We sailed around to the NW corner of Efate to the area called Havannah Harbour. It was the location of the original colonial settlements. They were moved to Port Vila after a drought (the west sides of the islands are typically dryer due to the prevailing SE Tradewinds). During World War II this was an American naval and air base in support of the attack on Guadalcanal.
Going up the bay we saw this two masted boat on the reef. From a distance it looks like a normal sized cruising ketch. But up close it is really a mega-yacht. The catamaran that is in the picture above to the right of the ketch is 45 feet long. The yacht is named Blue Gold and it went on the reef during Cyclone Pam in 2015. The owner was arrested in Switzerland and charged in the Netherlands over various financial issues apparently not related to the yacht.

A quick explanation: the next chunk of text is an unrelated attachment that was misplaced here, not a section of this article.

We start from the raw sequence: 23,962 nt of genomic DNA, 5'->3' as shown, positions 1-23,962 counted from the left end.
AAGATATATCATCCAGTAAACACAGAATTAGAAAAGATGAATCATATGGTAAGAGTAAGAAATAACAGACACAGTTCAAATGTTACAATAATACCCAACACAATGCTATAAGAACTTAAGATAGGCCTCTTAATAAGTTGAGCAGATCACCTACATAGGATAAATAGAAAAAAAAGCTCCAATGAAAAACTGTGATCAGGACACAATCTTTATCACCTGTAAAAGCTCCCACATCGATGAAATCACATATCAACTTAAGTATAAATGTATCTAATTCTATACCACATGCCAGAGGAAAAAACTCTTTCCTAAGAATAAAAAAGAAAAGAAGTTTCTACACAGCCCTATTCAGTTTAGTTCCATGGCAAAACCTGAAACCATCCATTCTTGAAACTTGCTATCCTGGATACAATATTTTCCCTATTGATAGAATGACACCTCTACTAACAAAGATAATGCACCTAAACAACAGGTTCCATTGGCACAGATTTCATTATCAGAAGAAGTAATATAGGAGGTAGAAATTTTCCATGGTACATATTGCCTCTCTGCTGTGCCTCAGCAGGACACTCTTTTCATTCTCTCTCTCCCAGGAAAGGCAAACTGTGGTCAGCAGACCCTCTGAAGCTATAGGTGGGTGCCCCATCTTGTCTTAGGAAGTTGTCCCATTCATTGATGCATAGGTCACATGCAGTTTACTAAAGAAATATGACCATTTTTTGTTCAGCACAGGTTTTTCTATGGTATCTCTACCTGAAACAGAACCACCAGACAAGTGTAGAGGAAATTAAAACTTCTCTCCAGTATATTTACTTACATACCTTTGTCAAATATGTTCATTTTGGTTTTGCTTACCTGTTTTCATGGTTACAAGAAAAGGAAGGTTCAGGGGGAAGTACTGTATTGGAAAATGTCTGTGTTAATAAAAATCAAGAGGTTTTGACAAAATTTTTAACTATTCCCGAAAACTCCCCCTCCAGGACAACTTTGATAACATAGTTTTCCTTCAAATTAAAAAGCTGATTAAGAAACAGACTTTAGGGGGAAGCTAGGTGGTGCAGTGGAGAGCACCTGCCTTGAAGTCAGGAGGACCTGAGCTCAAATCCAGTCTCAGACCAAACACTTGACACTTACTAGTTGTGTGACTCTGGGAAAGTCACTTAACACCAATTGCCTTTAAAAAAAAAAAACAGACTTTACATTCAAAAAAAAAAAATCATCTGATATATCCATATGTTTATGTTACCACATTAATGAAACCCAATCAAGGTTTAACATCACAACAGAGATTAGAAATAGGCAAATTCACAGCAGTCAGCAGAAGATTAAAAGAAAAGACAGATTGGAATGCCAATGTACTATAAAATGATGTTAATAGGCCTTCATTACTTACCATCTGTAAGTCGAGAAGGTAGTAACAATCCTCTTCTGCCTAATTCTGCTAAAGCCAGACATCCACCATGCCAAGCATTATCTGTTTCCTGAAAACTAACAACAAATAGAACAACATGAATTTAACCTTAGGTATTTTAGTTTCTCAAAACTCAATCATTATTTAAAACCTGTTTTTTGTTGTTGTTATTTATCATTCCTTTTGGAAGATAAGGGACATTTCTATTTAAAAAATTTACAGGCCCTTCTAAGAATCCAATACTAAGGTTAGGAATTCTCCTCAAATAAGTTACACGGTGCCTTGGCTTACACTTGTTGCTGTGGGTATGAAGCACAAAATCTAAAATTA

Blue Gold is being watched by one of the islanders living close by and has not been stripped. Up close the steel hull looks in good shape and ready for salvage. The water off its stern is deep, so salvage should be fairly straight forward. Just when the salvage will occur is an open question.
This is the bay that Blue Gold was in when it broke free during the cyclone. We anchored just off to the left. If you look closely there are a couple of yellow mooring balls in the picture. When we anchored there were four large yellow moorings arraigned in a square. These were installed, after Pam, as cyclone moorings for larger ships. When we woke in the morning, one of the yellow moorings had drifted off to another location?????????
Not ones to miss out on a world class museum, we took the dinghy for a long ride in to find the WW II Museum. It took asking three different people to actually locate it, but of course it was well worth it. With a motto like Rust In Peace how could you not like it?